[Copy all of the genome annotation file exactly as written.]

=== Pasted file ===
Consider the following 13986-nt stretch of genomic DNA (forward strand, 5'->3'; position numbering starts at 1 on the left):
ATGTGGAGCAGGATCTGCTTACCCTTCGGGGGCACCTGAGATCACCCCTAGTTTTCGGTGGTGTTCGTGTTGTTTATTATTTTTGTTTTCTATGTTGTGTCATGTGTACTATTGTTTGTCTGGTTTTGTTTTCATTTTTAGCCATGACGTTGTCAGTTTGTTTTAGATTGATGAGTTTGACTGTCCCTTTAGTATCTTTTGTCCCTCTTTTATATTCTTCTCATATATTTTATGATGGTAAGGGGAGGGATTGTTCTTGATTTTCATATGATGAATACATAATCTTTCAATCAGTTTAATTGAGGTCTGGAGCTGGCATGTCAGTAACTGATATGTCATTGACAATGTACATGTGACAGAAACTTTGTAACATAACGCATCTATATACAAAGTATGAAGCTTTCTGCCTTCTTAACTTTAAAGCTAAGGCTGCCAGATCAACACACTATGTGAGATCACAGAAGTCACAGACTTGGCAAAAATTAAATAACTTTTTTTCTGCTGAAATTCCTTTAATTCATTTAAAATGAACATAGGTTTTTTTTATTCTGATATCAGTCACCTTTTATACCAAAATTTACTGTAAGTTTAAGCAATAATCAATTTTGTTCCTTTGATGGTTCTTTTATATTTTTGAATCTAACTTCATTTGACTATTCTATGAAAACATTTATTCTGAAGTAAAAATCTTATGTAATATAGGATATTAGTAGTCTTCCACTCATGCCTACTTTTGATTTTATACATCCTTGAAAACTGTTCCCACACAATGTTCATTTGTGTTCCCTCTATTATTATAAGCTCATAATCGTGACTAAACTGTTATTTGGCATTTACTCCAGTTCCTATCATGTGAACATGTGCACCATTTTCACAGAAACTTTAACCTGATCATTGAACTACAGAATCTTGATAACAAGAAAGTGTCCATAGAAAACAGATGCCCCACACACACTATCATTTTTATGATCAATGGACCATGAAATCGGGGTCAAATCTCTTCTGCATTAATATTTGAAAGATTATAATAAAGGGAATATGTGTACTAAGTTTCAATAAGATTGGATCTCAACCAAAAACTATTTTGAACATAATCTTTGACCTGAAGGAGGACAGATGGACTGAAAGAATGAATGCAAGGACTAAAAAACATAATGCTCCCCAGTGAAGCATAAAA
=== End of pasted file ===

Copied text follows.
Consider the following 13986-nt stretch of genomic DNA (forward strand, 5'->3'; position numbering starts at 1 on the left):
ATGTGGAGCAGGATCTGCTTACCCTTCGGGGGCACCTGAGATCACCCCTAGTTTTCGGTGGTGTTCGTGTTGTTTATTATTTTTGTTTTCTATGTTGTGTCATGTGTACTATTGTTTGTCTGGTTTTGTTTTCATTTTTAGCCATGACGTTGTCAGTTTGTTTTAGATTGATGAGTTTGACTGTCCCTTTAGTATCTTTTGTCCCTCTTTTATATTCTTCTCATATATTTTATGATGGTAAGGGGAGGGATTGTTCTTGATTTTCATATGATGAATACATAATCTTTCAATCAGTTTAATTGAGGTCTGGAGCTGGCATGTCAGTAACTGATATGTCATTGACAATGTACATGTGACAGAAACTTTGTAACATAACGCATCTATATACAAAGTATGAAGCTTTCTGCCTTCTTAACTTTAAAGCTAAGGCTGCCAGATCAACACACTATGTGAGATCACAGAAGTCACAGACTTGGCAAAAATTAAATAACTTTTTTTCTGCTGAAATTCCTTTAATTCATTTAAAATGAACATAGGTTTTTTTTATTCTGATATCAGTCACCTTTTATACCAAAATTTACTGTAAGTTTAAGCAATAATCAATTTTGTTCCTTTGATGGTTCTTTTATATTTTTGAATCTAACTTCATTTGACTATTCTATGAAAACATTTATTCTGAAGTAAAAATCTTATGTAATATAGGATATTAGTAGTCTTCCACTCATGCCTACTTTTGATTTTATACATCCTTGAAAACTGTTCCCACACAATGTTCATTTGTGTTCCCTCTATTATTATAAGCTCATAATCGTGACTAAACTGTTATTTGGCATTTACTCCAGTTCCTATCATGTGAACATGTGCACCATTTTCACAGAAACTTTAACCTGATCATTGAACTACAGAATCTTGATAACAAGAAAGTGTCCATAGAAAACAGATGCCCCACACACACTATCATTTTTATGATCAATGGACCATGAAATCGGGGTCAAATCTCTTCTGCATTAATATTTGAAAGATTATAATAAAGGGAATATGTGTACTAAGTTTCAATAAGATTGGATCTCAACCAAAAACTATTTTGAACATAATCTTTGACCTGAAGGAGGACAGATGGACTGAAAGAATGAATGCAAGGACTAAAAAACATAATGCTCCCCAGTGAAGCATAAAA